Never seen or read ‘The Witcher’ series nor played the game? That shouldn’t stop you from watching the 2021 Netflix original film ‘The Witcher: Nightmare of the Wolf’. If you’ve read some fantasy books in your life, you’ll get the hang of everything within the first five minutes. (I haven’t seen/read the series or the games either)

Directed by Kwang II Han and written by Beau DeMayo, Andrzej Sapkowski, this animated film packs in some bloody action right from the first minute. Funnily, it starts with a lyrical song, that’s almost comical to the ears, despite the melodious singing by a little boy character; the mood is disrupted by the brutal killing of his father by a monster. Enter a ‘Witcher’, the term for monster-slayers, who faces off with the funnily named demon.

Our hero, the Witcher, is called Vesemir (voiced by Theo James), who is a greedy violent monster-slayer, so well, not that much of a hero. The descendant of the first human mage called Tetra wants Vesemir & his kind annihilated from the land, claiming Witchers are nothing but corrupted mutants, who’ll do anything for ‘coin’, even if it means creating their own monsters to keep their business going. The King asks Tetra to prove her allegation, meanwhile, she is tasked to chaperone Vesemir to hunt down a new kind of monster ravaging their lands.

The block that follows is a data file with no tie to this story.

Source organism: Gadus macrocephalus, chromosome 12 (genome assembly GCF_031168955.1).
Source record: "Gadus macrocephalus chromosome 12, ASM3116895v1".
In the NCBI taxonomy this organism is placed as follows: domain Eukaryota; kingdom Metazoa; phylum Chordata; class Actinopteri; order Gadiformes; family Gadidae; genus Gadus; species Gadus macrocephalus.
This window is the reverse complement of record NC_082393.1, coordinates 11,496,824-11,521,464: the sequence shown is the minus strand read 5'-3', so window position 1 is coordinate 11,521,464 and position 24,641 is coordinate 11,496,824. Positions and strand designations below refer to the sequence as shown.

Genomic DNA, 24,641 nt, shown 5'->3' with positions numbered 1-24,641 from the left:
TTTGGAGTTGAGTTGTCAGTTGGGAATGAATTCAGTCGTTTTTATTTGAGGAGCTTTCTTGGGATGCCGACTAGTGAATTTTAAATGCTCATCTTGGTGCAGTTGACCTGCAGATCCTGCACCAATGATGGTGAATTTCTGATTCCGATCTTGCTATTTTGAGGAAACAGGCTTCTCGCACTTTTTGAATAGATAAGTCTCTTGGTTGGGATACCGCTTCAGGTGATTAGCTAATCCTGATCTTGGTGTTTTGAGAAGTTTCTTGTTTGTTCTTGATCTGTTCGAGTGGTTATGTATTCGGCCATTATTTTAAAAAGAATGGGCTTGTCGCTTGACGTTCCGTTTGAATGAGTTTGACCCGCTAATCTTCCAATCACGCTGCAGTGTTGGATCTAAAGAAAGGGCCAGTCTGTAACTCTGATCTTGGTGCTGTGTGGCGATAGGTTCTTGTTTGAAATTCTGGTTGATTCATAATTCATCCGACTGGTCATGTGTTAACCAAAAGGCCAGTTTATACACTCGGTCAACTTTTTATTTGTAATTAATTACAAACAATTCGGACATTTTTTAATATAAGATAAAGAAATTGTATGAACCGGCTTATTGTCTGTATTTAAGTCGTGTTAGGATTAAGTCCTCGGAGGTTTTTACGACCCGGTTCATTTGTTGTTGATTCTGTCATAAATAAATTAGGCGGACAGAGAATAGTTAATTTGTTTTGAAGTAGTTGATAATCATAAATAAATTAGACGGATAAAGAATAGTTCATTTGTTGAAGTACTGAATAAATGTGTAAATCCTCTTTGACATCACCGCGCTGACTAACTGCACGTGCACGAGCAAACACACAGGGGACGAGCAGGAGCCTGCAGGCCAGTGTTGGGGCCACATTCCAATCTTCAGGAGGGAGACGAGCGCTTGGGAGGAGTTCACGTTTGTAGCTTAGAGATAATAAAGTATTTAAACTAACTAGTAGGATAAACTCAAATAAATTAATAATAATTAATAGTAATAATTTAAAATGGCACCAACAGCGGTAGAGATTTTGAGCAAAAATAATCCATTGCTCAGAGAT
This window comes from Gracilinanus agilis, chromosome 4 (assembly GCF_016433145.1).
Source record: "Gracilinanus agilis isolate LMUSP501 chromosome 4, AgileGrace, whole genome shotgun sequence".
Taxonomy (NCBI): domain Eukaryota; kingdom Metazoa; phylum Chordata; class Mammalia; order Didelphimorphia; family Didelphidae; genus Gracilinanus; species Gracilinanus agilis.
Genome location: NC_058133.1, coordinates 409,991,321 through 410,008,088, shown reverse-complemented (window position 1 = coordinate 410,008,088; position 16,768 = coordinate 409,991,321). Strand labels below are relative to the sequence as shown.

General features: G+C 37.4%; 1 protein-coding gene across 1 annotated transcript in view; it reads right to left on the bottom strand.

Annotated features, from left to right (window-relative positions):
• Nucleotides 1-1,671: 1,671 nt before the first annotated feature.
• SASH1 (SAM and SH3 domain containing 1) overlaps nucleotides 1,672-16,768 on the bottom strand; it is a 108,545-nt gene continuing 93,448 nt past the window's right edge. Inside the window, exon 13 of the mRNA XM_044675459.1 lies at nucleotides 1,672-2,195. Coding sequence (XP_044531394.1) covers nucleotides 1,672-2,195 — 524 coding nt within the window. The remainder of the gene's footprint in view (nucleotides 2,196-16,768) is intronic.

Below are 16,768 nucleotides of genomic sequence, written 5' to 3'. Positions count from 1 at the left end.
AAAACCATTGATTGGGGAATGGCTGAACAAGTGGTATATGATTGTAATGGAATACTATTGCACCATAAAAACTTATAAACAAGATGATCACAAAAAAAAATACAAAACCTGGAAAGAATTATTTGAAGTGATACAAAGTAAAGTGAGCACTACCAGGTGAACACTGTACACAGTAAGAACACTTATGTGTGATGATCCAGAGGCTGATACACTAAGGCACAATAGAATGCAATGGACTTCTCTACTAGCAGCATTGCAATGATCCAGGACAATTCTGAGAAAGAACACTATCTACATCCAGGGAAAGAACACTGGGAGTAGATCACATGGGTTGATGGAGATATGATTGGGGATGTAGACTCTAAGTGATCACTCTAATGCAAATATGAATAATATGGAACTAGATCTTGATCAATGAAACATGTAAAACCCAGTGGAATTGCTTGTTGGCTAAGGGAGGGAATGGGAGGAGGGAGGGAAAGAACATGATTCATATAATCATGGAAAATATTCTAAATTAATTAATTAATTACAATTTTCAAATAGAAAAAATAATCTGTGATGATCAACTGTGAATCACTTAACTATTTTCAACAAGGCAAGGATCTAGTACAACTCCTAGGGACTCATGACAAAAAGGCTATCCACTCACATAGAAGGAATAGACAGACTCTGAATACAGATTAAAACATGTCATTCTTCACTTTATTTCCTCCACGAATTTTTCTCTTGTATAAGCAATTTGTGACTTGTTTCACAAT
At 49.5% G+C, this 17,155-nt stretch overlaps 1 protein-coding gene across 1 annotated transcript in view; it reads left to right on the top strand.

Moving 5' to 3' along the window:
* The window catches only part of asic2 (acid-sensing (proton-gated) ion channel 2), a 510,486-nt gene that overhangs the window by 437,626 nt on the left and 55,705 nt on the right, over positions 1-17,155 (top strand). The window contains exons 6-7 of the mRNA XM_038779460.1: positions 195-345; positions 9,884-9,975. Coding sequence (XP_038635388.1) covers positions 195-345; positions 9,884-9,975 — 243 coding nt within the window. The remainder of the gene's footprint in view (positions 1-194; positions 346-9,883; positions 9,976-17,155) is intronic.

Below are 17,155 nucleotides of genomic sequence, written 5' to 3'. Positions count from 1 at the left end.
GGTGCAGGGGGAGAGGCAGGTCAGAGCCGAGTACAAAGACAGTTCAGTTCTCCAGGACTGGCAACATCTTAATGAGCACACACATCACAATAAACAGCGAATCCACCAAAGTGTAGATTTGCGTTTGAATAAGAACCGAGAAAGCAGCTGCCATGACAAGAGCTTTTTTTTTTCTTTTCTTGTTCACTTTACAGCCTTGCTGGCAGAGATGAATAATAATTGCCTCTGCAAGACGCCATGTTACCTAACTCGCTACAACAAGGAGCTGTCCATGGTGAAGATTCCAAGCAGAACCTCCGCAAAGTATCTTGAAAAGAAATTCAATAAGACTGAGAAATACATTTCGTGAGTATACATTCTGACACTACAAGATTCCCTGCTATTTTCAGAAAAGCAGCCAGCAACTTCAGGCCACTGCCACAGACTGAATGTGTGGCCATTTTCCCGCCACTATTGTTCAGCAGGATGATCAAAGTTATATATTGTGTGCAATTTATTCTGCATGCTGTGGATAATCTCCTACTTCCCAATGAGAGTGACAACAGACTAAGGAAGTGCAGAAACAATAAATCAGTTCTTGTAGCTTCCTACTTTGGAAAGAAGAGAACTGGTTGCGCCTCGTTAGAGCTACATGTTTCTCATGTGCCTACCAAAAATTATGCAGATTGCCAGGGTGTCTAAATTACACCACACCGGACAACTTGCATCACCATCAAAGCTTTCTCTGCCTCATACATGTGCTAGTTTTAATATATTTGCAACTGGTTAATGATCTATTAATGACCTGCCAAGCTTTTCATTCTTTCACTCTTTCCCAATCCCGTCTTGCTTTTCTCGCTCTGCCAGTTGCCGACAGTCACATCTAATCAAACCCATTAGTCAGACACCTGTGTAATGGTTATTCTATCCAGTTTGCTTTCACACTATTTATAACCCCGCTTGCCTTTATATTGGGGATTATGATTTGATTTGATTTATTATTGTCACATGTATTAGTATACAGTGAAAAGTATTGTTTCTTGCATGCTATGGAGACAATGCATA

The animation is pretty good for most parts, except for the few scenes where the focus is on one object or person, then the lack of details in the bagkground really stands out. There are a lot of action sequences and the fight scenes are pretty good and engaging. However, there is no epic ‘battle royale’ in the movie, like the adrenaline packed ‘Isaac Versus Carmilla’ in the animated series Castlevania.

The overall mood of the film could’ve been lighter, with ‘greed’ and ‘morality’ being big themes throughout the course of the story. Vesemir has always been greedy for more in life, and the makers seamlessly weave in his origin story of how he goes from being a penniless orphan boy to a heartless man slicing monsters for money. So we have flashbacks to the past to understand the lead better. Just a little bit of romance is thrown in the mix, to perhaps appeal to a wider audience.

With a lot of story and just 90 minutes run-time, “The Witcher” rarely falters in pace and makes for an entertaining watch. For some viewers, it could be a lot of information overload in a short span of time.

It’s a 7/10 from me.

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